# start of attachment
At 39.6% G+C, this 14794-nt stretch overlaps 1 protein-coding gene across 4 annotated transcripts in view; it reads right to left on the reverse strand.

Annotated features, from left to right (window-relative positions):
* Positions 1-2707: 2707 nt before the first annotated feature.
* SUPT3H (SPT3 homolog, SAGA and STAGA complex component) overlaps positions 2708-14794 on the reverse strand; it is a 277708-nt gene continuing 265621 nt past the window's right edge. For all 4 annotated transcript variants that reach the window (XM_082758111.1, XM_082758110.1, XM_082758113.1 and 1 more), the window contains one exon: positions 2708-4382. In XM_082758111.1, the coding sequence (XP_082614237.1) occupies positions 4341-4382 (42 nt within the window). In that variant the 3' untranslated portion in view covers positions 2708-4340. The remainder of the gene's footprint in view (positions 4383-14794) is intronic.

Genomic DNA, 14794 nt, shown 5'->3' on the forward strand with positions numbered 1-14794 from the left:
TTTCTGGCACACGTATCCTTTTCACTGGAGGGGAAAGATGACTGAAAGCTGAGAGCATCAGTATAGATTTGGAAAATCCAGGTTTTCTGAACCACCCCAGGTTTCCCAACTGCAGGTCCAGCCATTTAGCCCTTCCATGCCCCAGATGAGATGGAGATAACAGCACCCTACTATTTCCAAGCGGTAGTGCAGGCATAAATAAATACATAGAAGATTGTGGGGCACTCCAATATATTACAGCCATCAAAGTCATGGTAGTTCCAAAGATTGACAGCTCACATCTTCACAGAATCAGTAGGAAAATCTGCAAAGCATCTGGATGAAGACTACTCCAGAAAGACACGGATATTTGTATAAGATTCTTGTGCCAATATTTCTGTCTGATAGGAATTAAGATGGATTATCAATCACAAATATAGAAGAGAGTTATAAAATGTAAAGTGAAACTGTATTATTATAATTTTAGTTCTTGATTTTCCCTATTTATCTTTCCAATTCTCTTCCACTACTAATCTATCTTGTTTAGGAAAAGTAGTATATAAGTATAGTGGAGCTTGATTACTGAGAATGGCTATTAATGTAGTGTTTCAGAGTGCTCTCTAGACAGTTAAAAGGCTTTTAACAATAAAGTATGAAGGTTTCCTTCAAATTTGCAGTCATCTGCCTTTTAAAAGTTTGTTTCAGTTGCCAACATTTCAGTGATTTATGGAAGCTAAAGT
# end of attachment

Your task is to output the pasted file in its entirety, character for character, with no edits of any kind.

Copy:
At 39.6% G+C, this 14794-nt stretch overlaps 1 protein-coding gene across 4 annotated transcripts in view; it reads right to left on the reverse strand.

Annotated features, from left to right (window-relative positions):
* Positions 1-2707: 2707 nt before the first annotated feature.
* SUPT3H (SPT3 homolog, SAGA and STAGA complex component) overlaps positions 2708-14794 on the reverse strand; it is a 277708-nt gene continuing 265621 nt past the window's right edge. For all 4 annotated transcript variants that reach the window (XM_082758111.1, XM_082758110.1, XM_082758113.1 and 1 more), the window contains one exon: positions 2708-4382. In XM_082758111.1, the coding sequence (XP_082614237.1) occupies positions 4341-4382 (42 nt within the window). In that variant the 3' untranslated portion in view covers positions 2708-4340. The remainder of the gene's footprint in view (positions 4383-14794) is intronic.

Genomic DNA, 14794 nt, shown 5'->3' on the forward strand with positions numbered 1-14794 from the left:
TTTCTGGCACACGTATCCTTTTCACTGGAGGGGAAAGATGACTGAAAGCTGAGAGCATCAGTATAGATTTGGAAAATCCAGGTTTTCTGAACCACCCCAGGTTTCCCAACTGCAGGTCCAGCCATTTAGCCCTTCCATGCCCCAGATGAGATGGAGATAACAGCACCCTACTATTTCCAAGCGGTAGTGCAGGCATAAATAAATACATAGAAGATTGTGGGGCACTCCAATATATTACAGCCATCAAAGTCATGGTAGTTCCAAAGATTGACAGCTCACATCTTCACAGAATCAGTAGGAAAATCTGCAAAGCATCTGGATGAAGACTACTCCAGAAAGACACGGATATTTGTATAAGATTCTTGTGCCAATATTTCTGTCTGATAGGAATTAAGATGGATTATCAATCACAAATATAGAAGAGAGTTATAAAATGTAAAGTGAAACTGTATTATTATAATTTTAGTTCTTGATTTTCCCTATTTATCTTTCCAATTCTCTTCCACTACTAATCTATCTTGTTTAGGAAAAGTAGTATATAAGTATAGTGGAGCTTGATTACTGAGAATGGCTATTAATGTAGTGTTTCAGAGTGCTCTCTAGACAGTTAAAAGGCTTTTAACAATAAAGTATGAAGGTTTCCTTCAAATTTGCAGTCATCTGCCTTTTAAAAGTTTGTTTCAGTTGCCAACATTTCAGTGATTTATGGAAGCTAAAGT